While you shouldn’t be suspicious of a friend’s motives without having some evidence to back it up, there are some people who do take advantage of their friends. For example, some people form strategic friendships with people who have power or influence, hoping to get a personal benefit from them. Be wary of friends who seem fake or turn up the charm when there’s something they want from you.
A friend who ghosts you or goes long stretches without returning your calls or responding to your texts might be going through a hard time. Still, you should be concerned if this becomes a pattern. This is especially true if they only resurface when they have a favor, are bored or lonely, or need something from you.
If one or more of your friends gets bored when you talk about yourself or what’s going on in your life, it’s sometimes a sign they aren’t a great friend. This is especially true when you have a friend who only talks about themselves, never pausing to ask how you’re doing. There are categories of friendships, and these kinds of friendships are often the one-sided type, which can be frustrating, exhausting, and hurtful.
One of the best ways to tell the difference between a friend of convenience and a real friend is to ask yourself, “Does this person turn up when I need help, support, or a favor?” Friends who call on you for favors but go MIA when you need something is a clear sign of a one-sided friendship. Without reciprocity, friendships can’t remain strong and close.
Not all friendships of convenience are bad, especially if the friendship is mutually beneficial. For example, maintaining superficial friendships with people at work can make your job easier, more fun, and more satisfying.
It’s usually only necessary to end a friendship of convenience when the benefits aren’t mutual and the relationship only benefits one person. Reciprocity is a key part of what makes friendships so important, so it’s best to pull back from friendships that start to feel one-sided.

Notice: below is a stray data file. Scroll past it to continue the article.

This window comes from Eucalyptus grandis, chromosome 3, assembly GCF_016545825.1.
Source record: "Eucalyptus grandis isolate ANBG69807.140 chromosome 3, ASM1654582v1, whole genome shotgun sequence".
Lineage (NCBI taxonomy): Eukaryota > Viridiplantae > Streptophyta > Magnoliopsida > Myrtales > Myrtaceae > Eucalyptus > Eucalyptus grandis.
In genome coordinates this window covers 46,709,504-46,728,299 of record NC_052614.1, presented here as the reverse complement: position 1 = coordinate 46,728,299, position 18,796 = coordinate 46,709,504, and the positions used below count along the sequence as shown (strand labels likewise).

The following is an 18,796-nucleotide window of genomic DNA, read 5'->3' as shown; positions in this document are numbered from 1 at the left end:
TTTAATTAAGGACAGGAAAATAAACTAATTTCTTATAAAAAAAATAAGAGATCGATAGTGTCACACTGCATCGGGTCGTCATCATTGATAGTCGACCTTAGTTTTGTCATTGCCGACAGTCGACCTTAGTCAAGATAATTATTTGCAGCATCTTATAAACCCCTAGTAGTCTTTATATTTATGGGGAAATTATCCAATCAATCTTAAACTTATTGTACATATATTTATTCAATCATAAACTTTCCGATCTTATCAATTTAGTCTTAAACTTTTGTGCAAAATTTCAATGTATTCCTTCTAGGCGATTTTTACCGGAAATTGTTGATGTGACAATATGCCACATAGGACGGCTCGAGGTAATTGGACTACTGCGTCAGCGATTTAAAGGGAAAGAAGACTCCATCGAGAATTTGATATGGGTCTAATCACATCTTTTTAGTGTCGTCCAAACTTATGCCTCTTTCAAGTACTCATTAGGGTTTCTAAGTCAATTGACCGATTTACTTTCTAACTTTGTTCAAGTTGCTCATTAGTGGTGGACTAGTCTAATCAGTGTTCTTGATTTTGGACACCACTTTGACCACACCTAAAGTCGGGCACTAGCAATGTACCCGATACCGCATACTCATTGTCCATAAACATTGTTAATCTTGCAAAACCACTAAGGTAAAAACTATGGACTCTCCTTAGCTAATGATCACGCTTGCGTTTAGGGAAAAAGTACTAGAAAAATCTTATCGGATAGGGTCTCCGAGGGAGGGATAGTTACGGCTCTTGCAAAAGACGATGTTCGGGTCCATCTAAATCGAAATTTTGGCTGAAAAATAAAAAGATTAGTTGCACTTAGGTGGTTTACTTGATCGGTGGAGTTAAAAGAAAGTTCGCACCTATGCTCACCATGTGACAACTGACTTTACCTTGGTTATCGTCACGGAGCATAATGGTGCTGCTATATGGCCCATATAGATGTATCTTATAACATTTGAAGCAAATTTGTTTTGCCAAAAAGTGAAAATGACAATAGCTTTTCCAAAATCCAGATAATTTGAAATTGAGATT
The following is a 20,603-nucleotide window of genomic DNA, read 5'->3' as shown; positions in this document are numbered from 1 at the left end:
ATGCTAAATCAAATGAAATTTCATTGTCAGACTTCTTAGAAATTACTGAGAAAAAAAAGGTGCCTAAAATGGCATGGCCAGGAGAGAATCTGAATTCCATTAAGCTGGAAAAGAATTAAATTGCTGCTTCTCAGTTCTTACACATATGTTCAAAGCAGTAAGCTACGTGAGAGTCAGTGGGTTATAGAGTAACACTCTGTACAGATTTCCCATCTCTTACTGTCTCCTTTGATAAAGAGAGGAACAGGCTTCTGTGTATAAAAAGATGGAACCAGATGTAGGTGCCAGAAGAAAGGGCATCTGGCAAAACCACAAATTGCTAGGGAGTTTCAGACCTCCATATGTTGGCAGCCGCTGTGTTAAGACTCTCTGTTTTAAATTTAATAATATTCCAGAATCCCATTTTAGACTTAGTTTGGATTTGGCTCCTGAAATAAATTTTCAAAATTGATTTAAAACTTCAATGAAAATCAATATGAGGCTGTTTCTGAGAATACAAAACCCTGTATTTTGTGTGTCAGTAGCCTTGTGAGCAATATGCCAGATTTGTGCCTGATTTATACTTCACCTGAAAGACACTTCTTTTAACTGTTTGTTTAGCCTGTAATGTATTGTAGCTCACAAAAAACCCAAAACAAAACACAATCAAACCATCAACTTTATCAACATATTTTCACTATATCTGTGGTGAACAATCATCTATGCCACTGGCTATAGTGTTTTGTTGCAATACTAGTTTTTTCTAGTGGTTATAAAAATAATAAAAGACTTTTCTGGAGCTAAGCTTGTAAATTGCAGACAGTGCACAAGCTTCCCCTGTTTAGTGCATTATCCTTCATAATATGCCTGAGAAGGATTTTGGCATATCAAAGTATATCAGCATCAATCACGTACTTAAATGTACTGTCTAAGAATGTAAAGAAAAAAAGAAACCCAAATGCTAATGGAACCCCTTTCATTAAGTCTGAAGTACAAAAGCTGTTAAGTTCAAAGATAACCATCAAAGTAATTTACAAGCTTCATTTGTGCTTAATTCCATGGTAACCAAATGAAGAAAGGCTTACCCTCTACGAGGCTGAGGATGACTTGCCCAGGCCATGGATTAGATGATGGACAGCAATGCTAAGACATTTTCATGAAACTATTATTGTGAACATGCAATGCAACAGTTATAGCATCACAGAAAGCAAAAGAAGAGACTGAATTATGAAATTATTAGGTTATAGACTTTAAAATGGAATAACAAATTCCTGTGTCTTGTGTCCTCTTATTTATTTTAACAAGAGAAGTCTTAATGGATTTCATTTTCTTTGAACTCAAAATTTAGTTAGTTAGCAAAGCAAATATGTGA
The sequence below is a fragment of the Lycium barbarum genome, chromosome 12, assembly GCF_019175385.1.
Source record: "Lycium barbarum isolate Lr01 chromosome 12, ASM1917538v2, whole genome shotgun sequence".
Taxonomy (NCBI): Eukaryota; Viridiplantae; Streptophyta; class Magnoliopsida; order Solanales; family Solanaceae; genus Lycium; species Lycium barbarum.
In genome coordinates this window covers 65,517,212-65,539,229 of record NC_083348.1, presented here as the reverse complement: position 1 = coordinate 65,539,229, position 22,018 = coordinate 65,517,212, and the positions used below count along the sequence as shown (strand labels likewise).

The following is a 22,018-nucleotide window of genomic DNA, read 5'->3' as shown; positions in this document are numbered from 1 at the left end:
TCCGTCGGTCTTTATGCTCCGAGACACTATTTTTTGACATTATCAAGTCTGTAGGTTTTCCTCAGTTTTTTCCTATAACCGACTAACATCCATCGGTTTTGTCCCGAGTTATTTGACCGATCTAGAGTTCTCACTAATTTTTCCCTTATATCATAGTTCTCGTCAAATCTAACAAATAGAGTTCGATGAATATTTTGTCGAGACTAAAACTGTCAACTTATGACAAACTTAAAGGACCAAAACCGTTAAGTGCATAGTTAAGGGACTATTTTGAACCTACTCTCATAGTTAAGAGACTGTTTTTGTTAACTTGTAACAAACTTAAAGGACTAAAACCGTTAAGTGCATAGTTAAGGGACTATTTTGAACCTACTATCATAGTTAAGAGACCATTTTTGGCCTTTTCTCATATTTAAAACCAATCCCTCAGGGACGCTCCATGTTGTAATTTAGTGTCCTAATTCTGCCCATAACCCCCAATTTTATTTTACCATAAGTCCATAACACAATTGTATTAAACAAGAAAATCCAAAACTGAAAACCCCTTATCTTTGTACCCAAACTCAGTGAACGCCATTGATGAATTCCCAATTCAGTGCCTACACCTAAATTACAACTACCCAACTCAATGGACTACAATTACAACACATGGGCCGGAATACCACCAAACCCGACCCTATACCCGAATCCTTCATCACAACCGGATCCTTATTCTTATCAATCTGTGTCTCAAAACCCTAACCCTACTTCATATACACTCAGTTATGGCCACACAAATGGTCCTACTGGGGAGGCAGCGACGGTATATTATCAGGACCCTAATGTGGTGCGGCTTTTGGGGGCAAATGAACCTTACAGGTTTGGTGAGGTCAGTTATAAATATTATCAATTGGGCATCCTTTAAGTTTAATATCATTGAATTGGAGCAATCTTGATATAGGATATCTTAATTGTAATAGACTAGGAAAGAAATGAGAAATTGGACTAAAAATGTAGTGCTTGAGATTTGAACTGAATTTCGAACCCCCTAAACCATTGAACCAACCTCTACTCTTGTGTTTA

If you notice some of the signs listed above, it might be important to take a step back, re-evaluate the friendship, and decide whether or not it’s worth it to keep being friends. Keep in mind that most people are only able to maintain about 5 close friendships at a time, meaning it’s important to choose your inner circle wisely.
A lot of people don’t know how to stop being friends with someone without being mean or having to deal with a lot of drama. Sometimes, ending a fair-weather friendship only requires pulling back and not putting as much time and effort in. When you stop doing all of the work to maintain the friendship, many fake, flaky, or fairweather friends will just drift away.
If they’re people you still see at work, church, or other places, you can still be polite without feeling the need to pretend you’re BFFs. You can simply smile, be friendly, make small talk, and go on about your business. It’s often as simple as that.
If it’s not that simple (e.g., your friend keeps calling, asking for favors, or stringing you along), you might need to have a more candid conversation. You can be honest and let them know you feel they haven’t been a great friend to you. Some may step up and make more of an effort, and others won’t, but either way, you’ll probably be better off.
Knowing the signs of being a “friend of convenience” can sometimes help you evaluate these friendships differently and invest less of your time and effort into them. Not all friendships of convenience are bad, and it’s sometimes good to have these types of friends in your life, especially when the benefits are mutual. Still, it’s important to know the difference between fake friends and real friends and to put your time, energy, and effort into the friends who you know have your back.
Unfortunately, a lot of kind, generous people get taken advantage of by others who aren’t as selfless. Sometimes, this means you might need to learn to set better boundaries with friends, and other times it just means you need to choose better friends.
Not all friends who treat you as a friend of convenience have bad or selfish intentions. Some may just be trying to keep things friendly (like people you often have to interact with at work). The ones who don’t have good intentions are often ones who use or take advantage of you.